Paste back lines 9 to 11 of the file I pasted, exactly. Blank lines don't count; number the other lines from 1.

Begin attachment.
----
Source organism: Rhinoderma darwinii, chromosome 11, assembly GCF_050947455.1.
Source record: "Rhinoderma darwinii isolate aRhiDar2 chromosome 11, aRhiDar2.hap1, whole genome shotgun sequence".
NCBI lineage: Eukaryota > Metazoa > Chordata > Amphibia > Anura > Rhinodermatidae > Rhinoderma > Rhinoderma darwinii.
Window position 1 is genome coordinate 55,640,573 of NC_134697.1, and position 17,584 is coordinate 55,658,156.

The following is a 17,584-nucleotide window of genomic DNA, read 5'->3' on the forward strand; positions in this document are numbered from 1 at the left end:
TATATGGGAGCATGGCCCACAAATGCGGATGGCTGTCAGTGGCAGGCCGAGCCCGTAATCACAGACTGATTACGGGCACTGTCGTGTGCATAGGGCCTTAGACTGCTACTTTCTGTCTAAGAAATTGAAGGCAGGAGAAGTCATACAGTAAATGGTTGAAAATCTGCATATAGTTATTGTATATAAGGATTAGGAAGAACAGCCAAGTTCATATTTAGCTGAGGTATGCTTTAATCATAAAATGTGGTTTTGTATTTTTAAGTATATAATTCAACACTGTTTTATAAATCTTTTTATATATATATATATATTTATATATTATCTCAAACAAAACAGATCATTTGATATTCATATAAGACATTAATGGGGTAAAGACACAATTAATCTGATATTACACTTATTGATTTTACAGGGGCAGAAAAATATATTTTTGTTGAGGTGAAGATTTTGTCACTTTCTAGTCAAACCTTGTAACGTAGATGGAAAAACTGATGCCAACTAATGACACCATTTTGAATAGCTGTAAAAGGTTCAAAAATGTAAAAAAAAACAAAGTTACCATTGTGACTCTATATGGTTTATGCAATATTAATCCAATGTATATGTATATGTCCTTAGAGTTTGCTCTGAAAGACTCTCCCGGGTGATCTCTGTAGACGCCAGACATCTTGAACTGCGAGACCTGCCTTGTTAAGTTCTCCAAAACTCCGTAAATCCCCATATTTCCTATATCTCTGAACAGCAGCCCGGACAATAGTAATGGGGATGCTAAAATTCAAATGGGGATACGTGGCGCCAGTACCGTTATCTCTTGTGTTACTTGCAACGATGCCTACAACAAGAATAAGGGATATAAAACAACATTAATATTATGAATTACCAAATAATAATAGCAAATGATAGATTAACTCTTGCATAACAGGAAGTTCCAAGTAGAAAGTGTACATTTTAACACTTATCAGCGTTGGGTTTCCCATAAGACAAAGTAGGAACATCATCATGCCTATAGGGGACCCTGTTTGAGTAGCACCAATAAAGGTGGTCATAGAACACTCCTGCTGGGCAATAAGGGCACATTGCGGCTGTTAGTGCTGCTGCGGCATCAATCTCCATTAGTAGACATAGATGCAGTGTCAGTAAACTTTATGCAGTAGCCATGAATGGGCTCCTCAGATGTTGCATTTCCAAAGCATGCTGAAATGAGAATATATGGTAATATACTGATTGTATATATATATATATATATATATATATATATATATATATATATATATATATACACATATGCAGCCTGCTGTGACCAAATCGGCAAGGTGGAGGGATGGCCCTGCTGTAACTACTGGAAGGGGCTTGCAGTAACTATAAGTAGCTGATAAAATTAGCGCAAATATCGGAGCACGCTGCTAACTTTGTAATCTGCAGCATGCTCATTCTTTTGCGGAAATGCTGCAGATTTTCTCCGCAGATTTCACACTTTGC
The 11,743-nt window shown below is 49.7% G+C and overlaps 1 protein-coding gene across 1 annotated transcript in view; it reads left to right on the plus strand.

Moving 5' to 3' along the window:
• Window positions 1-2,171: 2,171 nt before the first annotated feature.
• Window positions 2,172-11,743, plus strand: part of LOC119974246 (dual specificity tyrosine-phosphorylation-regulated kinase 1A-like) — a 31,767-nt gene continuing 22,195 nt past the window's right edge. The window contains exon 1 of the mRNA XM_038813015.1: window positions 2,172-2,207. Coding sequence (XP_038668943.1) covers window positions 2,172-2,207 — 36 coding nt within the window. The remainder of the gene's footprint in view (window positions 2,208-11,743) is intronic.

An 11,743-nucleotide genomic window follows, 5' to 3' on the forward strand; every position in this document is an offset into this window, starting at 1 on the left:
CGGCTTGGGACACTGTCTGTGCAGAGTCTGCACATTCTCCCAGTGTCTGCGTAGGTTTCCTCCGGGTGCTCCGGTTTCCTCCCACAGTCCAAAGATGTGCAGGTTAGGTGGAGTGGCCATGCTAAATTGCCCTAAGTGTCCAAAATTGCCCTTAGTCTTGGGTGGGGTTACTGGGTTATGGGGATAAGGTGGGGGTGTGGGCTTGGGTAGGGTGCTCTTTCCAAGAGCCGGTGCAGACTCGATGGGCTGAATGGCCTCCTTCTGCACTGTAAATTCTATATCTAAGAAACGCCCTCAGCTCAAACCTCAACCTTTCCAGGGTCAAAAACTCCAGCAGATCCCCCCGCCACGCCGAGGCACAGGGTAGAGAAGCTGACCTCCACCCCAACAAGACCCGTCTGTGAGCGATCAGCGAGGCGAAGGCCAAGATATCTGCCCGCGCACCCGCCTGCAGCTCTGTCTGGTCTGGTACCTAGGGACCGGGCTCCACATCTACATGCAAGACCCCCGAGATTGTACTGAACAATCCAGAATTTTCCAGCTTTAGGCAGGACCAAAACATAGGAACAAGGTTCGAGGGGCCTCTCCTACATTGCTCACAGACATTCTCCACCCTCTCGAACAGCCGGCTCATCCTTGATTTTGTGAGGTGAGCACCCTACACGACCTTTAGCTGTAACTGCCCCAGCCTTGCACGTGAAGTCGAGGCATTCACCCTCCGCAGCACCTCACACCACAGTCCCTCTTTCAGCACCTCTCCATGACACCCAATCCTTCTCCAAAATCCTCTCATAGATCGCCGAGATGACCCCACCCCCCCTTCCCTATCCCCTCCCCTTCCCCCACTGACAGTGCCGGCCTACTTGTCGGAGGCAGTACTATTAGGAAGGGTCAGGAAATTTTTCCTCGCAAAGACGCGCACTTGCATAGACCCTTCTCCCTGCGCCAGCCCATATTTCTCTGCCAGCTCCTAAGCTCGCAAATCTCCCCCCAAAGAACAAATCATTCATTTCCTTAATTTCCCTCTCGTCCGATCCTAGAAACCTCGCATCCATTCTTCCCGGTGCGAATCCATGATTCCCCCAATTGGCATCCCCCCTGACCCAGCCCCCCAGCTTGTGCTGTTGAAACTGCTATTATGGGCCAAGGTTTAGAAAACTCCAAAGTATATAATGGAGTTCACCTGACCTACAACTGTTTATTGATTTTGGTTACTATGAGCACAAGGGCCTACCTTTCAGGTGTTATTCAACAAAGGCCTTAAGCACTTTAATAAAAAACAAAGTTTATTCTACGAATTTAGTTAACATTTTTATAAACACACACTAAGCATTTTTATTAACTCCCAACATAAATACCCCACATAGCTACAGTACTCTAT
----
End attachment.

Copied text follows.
• Window positions 1-2,171: 2,171 nt before the first annotated feature.
• Window positions 2,172-11,743, plus strand: part of LOC119974246 (dual specificity tyrosine-phosphorylation-regulated kinase 1A-like) — a 31,767-nt gene continuing 22,195 nt past the window's right edge. The window contains exon 1 of the mRNA XM_038813015.1: window positions 2,172-2,207. Coding sequence (XP_038668943.1) covers window positions 2,172-2,207 — 36 coding nt within the window. The remainder of the gene's footprint in view (window positions 2,208-11,743) is intronic.

An 11,743-nucleotide genomic window follows, 5' to 3' on the forward strand; every position in this document is an offset into this window, starting at 1 on the left: